Is it just me or was this India-Pak series just a little drab. There wasn’t too much of see-saw or nail-biting. Granted India did well, after a seemingly long draught of ODIs series victories, but this wasn’t what the India-Pak fan expected to see. There was no Shoaib-Tendulkar/Ganguly frenzy nothing much to look forward to with excitement.
For me the most disappointing thing in the series was Pak’s lack of enthusiasm. They just weren’t being Pakistan barring the final ODI esp after they got Tendulkar. Tanvir’s mad punch in the air after getting Tendulkar was the essence of what Pakistan represents. They thrive in aggression and aggression helps them raise the level of their game. Seriously, this was a tame Pakistani side; so tame, that they looked like India under Dravid (don’t get me wrong, Dravid is a fine batsman, but I was never a fan of his captaincy).
Shoiab Malik’s captaincy was fairly boring. He seems to lack the courage to try something different, let alone gamble. In fact, I can draw many parallels between Malik and Dravid’s captaincy, the chief one being defensive techniques employed. But one feels sorry for the man who has been recieving flak for everything he seems to be doing. Ramiz Raja seems to be heaping it truckloads. The other disappointing factor from the Pak side was the absence of Imran Nazir in the first 4 ODI. Nazir, to me, is a classic Pakistani one day opener who can thrill with all the frills (but can also fail miserably under trying conditions) ala Afridi (who also disappointed big time) and provide a good platform for the middle order.
From the Indian side, there isn’t much for me to say aside of what I have I already been saying about the past few matches. A good victory, but this isn’t anything to gloat about; if Pakistan had been even 10% better, the result could have be harder to achieve if not different. Many things worked for India:
– Dhoni’s captaincy
– Good opening partnerships
– Tendulkar’s in sublime form (or should I say holy)
– Yuvraj-Dhoni’s consistent contributions
– Better pace bowling
Some things look good for the future:
– Rohit Sharma’s gritty innings in the fifth ODI
– RP Singh and Irfan Pathan’s contributions through the series
Having said all that, the fifth ODI was a little bit of an aberration for the current resurgent India. Not just because that they lost, but the manner in which they did. If you were wondering what it would have been to watch Indian cricket in the 90s, this was what it generally was: mediocre bowling from the spearheads, abysmal part-time bowling, lazy fielding, and batting collapses. Ok, the fifth ODI wasn’t as bad, but fearfully close. The fielding was back to its lackadaisical style; the bowling was fairly poor except for flashes of brilliance from Sreesanth (which was followed by some big-time ball-spraying). Praveen Kumar had a fairly good debut, but I was more impressed with the new Pak wicketkeeper Sarfraz Nawaz and new-kid-on-the-block Fawad Alam. I had written about Rohit Sharma earlier and he definitely a promising prospect for post-Dravid India at #3. Indian batting fell apart with flashy and almost reckless Tendulkar dismissed after a dangerous shot; ditto for Sehwag. Gambhir was unfortunate but not as much as Yuvraj. Uthappa at #3 was a mistake; to me he is more of an opener (in the right conditions) or excellent #5. Even the 2 sevens on Dhoni’s borrowed shirt couldn’t save India.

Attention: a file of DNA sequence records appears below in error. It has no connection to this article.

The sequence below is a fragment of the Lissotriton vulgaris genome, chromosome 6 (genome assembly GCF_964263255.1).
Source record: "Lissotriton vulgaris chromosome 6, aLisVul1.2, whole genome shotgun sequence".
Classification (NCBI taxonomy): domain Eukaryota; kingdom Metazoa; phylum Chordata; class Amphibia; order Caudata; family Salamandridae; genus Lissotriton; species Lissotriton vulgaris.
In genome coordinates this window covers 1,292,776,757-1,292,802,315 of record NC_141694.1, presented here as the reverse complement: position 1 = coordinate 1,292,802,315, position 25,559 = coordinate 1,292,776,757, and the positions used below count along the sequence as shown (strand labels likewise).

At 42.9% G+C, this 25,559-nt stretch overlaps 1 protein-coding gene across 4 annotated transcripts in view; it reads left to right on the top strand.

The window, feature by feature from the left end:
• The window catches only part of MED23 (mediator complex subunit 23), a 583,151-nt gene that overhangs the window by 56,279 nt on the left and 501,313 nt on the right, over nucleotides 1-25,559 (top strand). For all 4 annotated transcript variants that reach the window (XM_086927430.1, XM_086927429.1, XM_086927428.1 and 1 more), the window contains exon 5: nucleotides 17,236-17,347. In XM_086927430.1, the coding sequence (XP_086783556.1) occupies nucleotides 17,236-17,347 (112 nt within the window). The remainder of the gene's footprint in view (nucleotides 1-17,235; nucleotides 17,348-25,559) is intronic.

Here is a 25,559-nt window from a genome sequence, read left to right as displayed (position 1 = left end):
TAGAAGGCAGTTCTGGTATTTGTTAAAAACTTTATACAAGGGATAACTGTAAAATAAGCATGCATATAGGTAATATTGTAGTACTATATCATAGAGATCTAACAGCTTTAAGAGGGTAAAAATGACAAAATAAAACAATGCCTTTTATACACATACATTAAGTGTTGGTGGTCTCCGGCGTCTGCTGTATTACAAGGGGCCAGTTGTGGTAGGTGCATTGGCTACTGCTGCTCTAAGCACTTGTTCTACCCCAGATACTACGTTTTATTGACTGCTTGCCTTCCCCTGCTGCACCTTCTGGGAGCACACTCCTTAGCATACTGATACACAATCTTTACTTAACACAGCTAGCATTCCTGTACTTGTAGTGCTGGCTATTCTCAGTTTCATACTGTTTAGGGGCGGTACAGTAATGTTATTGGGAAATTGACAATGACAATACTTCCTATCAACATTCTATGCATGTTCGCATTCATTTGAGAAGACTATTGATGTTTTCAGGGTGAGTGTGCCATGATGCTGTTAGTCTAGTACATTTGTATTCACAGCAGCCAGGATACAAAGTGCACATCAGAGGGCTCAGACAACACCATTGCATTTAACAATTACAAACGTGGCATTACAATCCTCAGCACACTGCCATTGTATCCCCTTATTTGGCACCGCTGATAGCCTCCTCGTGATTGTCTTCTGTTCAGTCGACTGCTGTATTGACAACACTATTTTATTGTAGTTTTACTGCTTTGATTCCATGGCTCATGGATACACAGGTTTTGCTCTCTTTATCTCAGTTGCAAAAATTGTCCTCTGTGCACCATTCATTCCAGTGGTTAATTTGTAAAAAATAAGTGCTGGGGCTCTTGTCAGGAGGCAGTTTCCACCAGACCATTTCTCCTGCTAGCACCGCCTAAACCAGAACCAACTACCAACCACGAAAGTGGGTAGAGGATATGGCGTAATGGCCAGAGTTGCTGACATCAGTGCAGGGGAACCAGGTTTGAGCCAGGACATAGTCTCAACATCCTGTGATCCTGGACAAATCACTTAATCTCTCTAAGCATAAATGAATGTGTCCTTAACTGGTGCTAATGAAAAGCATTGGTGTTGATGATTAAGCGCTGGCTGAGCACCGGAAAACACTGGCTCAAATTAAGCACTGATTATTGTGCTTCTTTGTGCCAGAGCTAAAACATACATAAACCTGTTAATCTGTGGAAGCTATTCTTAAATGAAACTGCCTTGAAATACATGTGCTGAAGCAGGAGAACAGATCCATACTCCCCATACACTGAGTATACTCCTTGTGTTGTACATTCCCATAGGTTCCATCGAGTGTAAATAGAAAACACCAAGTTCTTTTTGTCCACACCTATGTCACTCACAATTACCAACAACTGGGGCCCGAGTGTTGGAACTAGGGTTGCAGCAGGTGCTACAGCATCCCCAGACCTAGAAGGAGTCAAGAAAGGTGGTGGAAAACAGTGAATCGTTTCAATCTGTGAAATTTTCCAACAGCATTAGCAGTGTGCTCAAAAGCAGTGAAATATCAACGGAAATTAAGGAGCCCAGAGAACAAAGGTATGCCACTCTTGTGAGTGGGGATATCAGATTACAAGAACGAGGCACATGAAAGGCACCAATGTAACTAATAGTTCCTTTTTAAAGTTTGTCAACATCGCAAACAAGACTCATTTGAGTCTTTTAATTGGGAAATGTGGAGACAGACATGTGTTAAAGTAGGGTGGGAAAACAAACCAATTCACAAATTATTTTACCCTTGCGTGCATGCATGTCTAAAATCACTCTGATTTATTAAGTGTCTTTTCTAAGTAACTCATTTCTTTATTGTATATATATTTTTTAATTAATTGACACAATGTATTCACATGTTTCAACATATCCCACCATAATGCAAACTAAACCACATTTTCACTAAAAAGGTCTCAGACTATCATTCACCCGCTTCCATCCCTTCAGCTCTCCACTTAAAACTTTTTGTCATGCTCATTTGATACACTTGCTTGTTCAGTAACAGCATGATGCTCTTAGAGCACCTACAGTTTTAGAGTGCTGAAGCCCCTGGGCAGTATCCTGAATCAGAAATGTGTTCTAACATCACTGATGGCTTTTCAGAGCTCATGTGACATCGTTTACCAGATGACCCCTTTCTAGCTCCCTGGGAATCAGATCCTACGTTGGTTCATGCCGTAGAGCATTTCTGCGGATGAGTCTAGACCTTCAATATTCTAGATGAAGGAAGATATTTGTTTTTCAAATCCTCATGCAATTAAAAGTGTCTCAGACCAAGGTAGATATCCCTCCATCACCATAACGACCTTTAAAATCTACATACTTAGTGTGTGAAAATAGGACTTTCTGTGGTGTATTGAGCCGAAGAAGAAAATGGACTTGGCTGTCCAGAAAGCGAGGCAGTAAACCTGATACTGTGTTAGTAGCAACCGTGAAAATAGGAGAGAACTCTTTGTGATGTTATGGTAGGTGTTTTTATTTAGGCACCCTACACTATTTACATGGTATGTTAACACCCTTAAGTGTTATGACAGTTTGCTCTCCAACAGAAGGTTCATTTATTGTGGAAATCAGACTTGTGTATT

One other aspect of this series that has been on my mind is the relative ease with which both teams are being fined. First for slow over rate, then heavily fining Afridi and Gambhir and then Yuvraj for dissent (though I saw the coming the moment he gestured to the umpire). One wonders why a baby-face Ponting who blinks after lbw decisions and close stumpings doesn’t get the same treatment. If we are to copy the Aussies here, shall we call this racism?